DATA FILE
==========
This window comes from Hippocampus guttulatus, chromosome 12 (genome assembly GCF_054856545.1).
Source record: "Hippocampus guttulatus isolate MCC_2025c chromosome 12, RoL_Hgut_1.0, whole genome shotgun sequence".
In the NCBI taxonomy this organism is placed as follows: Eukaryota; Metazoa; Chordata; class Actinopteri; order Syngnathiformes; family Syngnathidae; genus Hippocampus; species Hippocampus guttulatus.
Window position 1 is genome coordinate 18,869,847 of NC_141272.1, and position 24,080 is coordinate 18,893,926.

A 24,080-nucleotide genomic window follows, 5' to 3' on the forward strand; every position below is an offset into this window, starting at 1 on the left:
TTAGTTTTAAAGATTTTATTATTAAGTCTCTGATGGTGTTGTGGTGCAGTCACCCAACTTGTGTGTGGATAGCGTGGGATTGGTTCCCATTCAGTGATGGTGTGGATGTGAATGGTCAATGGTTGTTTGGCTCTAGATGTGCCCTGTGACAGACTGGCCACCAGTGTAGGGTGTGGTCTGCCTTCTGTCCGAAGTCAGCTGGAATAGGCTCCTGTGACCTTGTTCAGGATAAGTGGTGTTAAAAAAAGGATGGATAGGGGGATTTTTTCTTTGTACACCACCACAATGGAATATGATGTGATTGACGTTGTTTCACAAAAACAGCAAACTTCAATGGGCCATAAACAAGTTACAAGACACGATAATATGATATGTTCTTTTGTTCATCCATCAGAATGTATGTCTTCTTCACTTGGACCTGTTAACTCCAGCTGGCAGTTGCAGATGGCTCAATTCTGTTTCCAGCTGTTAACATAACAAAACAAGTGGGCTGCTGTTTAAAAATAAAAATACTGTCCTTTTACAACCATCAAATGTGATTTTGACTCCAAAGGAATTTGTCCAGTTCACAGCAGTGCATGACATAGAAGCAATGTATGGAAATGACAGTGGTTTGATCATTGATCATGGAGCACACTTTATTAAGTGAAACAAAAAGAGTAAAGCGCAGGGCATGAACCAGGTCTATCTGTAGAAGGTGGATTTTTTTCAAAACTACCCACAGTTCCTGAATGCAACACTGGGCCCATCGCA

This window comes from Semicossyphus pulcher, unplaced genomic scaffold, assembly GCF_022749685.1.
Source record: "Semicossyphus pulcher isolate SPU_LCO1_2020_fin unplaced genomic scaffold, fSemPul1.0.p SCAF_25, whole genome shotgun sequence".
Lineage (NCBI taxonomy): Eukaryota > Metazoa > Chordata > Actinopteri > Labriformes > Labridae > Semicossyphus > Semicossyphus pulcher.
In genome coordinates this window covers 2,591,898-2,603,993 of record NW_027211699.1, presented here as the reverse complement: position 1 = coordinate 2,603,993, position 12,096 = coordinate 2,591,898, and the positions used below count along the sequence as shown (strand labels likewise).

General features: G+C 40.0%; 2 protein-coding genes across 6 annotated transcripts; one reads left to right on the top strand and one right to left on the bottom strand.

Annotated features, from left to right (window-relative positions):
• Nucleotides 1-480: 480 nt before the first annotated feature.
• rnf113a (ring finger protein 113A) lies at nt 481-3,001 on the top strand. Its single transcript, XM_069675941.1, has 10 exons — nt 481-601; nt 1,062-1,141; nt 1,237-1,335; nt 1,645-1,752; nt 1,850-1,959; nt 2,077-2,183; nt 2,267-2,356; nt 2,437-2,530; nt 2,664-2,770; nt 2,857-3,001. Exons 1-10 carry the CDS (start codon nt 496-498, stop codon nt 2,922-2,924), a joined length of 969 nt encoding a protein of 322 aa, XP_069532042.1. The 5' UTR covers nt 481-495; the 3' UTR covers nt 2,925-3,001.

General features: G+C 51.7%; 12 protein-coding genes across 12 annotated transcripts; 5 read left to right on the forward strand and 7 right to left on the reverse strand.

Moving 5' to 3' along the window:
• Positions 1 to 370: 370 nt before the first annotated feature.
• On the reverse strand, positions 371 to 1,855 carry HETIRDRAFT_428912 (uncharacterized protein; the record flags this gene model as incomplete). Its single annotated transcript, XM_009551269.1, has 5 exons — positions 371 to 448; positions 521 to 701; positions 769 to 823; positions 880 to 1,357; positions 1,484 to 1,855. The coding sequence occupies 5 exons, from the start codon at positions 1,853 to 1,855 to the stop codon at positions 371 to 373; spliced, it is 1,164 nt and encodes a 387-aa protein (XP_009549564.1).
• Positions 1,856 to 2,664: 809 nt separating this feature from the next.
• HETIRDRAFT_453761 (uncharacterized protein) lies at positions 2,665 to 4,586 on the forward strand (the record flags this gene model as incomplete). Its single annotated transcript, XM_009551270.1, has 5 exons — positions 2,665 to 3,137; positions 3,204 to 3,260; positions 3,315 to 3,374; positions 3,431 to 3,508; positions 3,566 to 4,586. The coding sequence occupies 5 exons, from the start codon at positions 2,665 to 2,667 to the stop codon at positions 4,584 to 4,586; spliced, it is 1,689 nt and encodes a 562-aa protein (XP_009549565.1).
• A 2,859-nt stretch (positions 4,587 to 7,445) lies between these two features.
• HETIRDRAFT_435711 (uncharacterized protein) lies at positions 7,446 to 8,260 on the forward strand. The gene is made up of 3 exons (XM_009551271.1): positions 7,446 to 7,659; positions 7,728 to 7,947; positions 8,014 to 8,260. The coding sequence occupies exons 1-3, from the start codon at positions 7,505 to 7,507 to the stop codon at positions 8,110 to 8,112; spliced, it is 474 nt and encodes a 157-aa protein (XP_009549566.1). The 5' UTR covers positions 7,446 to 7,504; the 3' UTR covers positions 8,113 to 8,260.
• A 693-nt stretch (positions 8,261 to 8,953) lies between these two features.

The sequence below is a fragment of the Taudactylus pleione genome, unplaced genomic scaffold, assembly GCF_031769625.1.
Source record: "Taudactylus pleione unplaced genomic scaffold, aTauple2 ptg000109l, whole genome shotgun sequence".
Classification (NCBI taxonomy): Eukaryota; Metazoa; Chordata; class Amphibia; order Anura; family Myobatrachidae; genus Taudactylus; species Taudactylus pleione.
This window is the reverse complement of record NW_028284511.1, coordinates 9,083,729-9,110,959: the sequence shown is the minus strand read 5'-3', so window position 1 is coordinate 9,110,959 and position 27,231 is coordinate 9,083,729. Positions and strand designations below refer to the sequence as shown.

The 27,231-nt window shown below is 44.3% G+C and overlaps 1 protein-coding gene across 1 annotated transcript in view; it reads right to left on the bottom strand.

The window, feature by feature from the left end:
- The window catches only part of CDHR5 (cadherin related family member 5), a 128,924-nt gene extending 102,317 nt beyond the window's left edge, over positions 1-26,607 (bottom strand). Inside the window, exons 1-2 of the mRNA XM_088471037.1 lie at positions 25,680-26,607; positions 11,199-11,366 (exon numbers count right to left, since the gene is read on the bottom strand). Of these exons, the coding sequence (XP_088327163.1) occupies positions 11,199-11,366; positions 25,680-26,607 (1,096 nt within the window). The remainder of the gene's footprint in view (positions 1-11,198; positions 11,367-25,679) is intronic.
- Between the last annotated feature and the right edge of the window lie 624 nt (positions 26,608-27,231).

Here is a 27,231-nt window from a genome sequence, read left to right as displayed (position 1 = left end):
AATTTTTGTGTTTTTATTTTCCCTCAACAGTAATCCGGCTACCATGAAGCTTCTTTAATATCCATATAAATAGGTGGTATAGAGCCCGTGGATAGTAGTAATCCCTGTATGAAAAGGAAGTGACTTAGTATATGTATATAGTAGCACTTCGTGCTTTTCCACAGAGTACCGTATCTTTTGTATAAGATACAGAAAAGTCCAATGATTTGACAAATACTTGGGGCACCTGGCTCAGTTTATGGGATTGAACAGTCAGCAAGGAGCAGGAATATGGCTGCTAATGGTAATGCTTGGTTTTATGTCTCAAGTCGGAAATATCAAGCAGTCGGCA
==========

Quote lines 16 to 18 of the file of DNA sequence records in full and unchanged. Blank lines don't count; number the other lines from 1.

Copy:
Moving 5' to 3' along the window:
• Positions 1 to 370: 370 nt before the first annotated feature.
• On the reverse strand, positions 371 to 1,855 carry HETIRDRAFT_428912 (uncharacterized protein; the record flags this gene model as incomplete). Its single annotated transcript, XM_009551269.1, has 5 exons — positions 371 to 448; positions 521 to 701; positions 769 to 823; positions 880 to 1,357; positions 1,484 to 1,855. The coding sequence occupies 5 exons, from the start codon at positions 1,853 to 1,855 to the stop codon at positions 371 to 373; spliced, it is 1,164 nt and encodes a 387-aa protein (XP_009549564.1).